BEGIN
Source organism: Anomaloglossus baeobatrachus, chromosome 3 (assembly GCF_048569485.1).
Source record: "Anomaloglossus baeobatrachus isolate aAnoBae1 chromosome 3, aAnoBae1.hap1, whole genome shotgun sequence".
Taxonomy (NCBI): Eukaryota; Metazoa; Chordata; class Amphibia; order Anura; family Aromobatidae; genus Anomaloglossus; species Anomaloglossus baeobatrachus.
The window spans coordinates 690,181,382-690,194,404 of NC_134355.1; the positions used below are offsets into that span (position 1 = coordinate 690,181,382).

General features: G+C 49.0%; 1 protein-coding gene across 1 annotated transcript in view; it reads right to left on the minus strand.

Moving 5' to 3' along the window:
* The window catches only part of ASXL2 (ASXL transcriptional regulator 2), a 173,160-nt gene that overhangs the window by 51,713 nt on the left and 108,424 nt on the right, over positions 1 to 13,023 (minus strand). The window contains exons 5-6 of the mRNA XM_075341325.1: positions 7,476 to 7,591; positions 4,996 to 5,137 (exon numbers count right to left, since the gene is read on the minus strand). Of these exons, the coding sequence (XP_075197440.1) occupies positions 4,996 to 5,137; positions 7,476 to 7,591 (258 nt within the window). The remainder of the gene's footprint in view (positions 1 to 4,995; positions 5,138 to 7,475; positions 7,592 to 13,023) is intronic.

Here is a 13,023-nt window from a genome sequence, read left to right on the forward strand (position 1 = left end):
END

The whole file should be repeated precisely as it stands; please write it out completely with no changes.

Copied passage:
Source organism: Anomaloglossus baeobatrachus, chromosome 3 (assembly GCF_048569485.1).
Source record: "Anomaloglossus baeobatrachus isolate aAnoBae1 chromosome 3, aAnoBae1.hap1, whole genome shotgun sequence".
Taxonomy (NCBI): Eukaryota; Metazoa; Chordata; class Amphibia; order Anura; family Aromobatidae; genus Anomaloglossus; species Anomaloglossus baeobatrachus.
The window spans coordinates 690,181,382-690,194,404 of NC_134355.1; the positions used below are offsets into that span (position 1 = coordinate 690,181,382).

General features: G+C 49.0%; 1 protein-coding gene across 1 annotated transcript in view; it reads right to left on the minus strand.

Moving 5' to 3' along the window:
* The window catches only part of ASXL2 (ASXL transcriptional regulator 2), a 173,160-nt gene that overhangs the window by 51,713 nt on the left and 108,424 nt on the right, over positions 1 to 13,023 (minus strand). The window contains exons 5-6 of the mRNA XM_075341325.1: positions 7,476 to 7,591; positions 4,996 to 5,137 (exon numbers count right to left, since the gene is read on the minus strand). Of these exons, the coding sequence (XP_075197440.1) occupies positions 4,996 to 5,137; positions 7,476 to 7,591 (258 nt within the window). The remainder of the gene's footprint in view (positions 1 to 4,995; positions 5,138 to 7,475; positions 7,592 to 13,023) is intronic.

Here is a 13,023-nt window from a genome sequence, read left to right on the forward strand (position 1 = left end):